Forecasters are still watching Tropical Storm Jeanne, saying it has lost some power, but could regenerate and be a threat to Florida or elsewhere in the Southeast.
Jeanne is now centered inland over the northern Dominican Republic, about 140 miles south of Grand Turk Island. Movement is west-northwest at about eight miles an hour, with a turn more to the northwest expected in the next day or so.
Top sustained winds have dropped to 65 miles an hour because of the interaction with land, but experts say Jeanne could regain hurricane strength once back over the water and headed toward the southeastern Bahamas. There's a hurricane warning posted there, with a hurricane watch for the central Bahamas.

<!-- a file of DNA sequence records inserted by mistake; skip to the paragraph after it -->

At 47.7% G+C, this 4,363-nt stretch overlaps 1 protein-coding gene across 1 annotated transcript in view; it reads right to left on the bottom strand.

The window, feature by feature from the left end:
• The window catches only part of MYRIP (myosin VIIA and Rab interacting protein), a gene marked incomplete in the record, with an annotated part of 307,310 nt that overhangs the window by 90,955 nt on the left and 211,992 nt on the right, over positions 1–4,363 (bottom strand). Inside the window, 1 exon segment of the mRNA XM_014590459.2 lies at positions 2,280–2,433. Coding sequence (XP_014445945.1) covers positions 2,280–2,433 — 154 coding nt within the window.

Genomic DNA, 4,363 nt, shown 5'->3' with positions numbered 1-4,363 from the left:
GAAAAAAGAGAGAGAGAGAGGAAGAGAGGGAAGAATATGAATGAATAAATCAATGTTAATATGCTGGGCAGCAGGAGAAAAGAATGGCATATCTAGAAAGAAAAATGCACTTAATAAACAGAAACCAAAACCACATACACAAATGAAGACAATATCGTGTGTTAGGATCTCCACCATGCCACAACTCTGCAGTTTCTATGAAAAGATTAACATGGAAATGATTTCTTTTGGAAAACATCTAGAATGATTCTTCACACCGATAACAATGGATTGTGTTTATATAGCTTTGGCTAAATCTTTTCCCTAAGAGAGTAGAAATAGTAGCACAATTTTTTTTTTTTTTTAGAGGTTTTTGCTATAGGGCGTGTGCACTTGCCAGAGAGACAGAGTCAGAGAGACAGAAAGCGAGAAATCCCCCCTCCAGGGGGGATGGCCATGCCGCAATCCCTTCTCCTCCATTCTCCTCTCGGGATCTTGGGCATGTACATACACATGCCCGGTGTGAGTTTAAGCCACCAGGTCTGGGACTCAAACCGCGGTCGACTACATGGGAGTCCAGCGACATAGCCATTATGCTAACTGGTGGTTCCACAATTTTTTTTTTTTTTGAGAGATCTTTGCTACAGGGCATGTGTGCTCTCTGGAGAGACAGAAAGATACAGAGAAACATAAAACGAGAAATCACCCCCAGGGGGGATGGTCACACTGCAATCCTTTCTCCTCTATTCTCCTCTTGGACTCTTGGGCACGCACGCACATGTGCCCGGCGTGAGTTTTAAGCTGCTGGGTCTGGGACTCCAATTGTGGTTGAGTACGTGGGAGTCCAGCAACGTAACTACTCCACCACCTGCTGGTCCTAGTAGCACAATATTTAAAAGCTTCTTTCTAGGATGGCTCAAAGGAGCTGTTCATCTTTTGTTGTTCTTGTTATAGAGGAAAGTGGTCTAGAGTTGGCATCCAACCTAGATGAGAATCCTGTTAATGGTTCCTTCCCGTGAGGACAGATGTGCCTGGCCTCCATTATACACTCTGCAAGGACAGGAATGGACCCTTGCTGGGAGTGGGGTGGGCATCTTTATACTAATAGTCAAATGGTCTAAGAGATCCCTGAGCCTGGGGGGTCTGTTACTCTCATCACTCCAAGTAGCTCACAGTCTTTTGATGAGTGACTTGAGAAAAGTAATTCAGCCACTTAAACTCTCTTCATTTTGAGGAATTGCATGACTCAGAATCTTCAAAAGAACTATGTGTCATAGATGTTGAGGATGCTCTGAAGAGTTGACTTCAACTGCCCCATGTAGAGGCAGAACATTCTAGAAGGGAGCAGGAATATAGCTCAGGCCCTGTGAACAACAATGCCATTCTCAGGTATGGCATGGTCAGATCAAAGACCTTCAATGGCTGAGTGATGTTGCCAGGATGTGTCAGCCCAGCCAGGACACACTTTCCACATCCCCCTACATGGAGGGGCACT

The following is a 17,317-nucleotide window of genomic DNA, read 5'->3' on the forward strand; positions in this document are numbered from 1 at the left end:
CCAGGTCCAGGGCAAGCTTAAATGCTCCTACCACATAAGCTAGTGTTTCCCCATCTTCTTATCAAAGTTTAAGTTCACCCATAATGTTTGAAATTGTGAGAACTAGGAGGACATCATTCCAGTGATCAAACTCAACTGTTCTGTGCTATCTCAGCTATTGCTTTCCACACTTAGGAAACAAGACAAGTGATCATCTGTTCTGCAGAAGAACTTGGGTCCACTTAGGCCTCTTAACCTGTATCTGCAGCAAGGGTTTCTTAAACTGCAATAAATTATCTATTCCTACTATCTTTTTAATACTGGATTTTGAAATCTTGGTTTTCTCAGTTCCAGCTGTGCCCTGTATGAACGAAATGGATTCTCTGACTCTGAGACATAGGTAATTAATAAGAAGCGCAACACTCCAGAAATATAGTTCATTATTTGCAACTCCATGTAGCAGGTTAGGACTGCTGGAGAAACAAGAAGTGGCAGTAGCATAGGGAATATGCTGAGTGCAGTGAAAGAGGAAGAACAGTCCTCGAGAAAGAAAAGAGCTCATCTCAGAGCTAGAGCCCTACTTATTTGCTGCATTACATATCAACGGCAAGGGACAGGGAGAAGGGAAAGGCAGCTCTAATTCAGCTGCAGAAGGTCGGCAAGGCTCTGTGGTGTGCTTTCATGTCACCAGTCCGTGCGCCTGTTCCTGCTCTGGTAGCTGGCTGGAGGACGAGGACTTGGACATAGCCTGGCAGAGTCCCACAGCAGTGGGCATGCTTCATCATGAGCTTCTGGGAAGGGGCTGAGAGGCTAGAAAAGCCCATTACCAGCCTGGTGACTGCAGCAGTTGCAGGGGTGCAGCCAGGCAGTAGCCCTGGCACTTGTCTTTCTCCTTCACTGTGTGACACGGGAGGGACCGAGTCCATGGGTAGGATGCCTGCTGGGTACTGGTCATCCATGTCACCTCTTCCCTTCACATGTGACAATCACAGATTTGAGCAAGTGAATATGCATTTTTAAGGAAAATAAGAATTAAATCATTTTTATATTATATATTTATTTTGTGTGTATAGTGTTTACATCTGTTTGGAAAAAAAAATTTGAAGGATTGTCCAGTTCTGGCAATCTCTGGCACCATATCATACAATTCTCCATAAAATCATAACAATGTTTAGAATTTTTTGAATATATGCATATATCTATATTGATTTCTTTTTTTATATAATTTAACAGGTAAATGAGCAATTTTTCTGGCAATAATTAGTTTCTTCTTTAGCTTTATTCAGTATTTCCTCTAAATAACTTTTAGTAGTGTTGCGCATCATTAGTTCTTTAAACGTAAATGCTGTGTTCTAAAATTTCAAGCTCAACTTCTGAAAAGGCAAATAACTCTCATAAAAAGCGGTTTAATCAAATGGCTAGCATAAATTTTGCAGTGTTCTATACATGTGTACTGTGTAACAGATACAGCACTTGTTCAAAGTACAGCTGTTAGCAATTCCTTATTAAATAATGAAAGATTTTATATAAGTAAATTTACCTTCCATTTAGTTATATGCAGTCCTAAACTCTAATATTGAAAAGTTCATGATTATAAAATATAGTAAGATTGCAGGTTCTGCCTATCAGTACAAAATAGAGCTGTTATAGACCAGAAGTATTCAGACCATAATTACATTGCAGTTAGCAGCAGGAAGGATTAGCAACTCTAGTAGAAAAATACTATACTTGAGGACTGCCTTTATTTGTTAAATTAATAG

One forecast model sends Jeanne inland about at the Florida/Georgia line at midweek next week. Others keep it over open water, but headed toward Florida as yet another hurricane. The official forecast track keeps it offshore early next week.
Jeanne centered at latitude 19.5 north, longitude 71.2 west.